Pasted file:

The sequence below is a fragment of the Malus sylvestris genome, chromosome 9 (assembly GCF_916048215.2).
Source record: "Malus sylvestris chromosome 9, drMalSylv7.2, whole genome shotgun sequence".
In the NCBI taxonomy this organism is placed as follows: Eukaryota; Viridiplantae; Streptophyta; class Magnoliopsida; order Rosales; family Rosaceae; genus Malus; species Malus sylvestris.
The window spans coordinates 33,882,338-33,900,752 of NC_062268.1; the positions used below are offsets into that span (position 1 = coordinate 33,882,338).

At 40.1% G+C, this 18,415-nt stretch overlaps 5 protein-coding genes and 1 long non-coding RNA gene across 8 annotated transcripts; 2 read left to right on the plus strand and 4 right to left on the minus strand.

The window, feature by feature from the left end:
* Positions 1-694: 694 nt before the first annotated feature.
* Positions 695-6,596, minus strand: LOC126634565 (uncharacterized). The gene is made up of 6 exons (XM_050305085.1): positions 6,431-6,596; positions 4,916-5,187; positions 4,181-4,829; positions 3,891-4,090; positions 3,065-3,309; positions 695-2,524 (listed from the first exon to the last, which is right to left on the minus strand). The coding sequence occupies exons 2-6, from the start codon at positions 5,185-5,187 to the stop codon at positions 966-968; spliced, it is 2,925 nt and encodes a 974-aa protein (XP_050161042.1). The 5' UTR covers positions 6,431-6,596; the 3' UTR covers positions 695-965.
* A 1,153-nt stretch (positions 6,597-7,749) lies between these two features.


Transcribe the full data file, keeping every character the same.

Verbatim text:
The sequence below is a fragment of the Malus sylvestris genome, chromosome 9 (assembly GCF_916048215.2).
Source record: "Malus sylvestris chromosome 9, drMalSylv7.2, whole genome shotgun sequence".
In the NCBI taxonomy this organism is placed as follows: Eukaryota; Viridiplantae; Streptophyta; class Magnoliopsida; order Rosales; family Rosaceae; genus Malus; species Malus sylvestris.
The window spans coordinates 33,882,338-33,900,752 of NC_062268.1; the positions used below are offsets into that span (position 1 = coordinate 33,882,338).

At 40.1% G+C, this 18,415-nt stretch overlaps 5 protein-coding genes and 1 long non-coding RNA gene across 8 annotated transcripts; 2 read left to right on the plus strand and 4 right to left on the minus strand.

The window, feature by feature from the left end:
* Positions 1-694: 694 nt before the first annotated feature.
* Positions 695-6,596, minus strand: LOC126634565 (uncharacterized). The gene is made up of 6 exons (XM_050305085.1): positions 6,431-6,596; positions 4,916-5,187; positions 4,181-4,829; positions 3,891-4,090; positions 3,065-3,309; positions 695-2,524 (listed from the first exon to the last, which is right to left on the minus strand). The coding sequence occupies exons 2-6, from the start codon at positions 5,185-5,187 to the stop codon at positions 966-968; spliced, it is 2,925 nt and encodes a 974-aa protein (XP_050161042.1). The 5' UTR covers positions 6,431-6,596; the 3' UTR covers positions 695-965.
* A 1,153-nt stretch (positions 6,597-7,749) lies between these two features.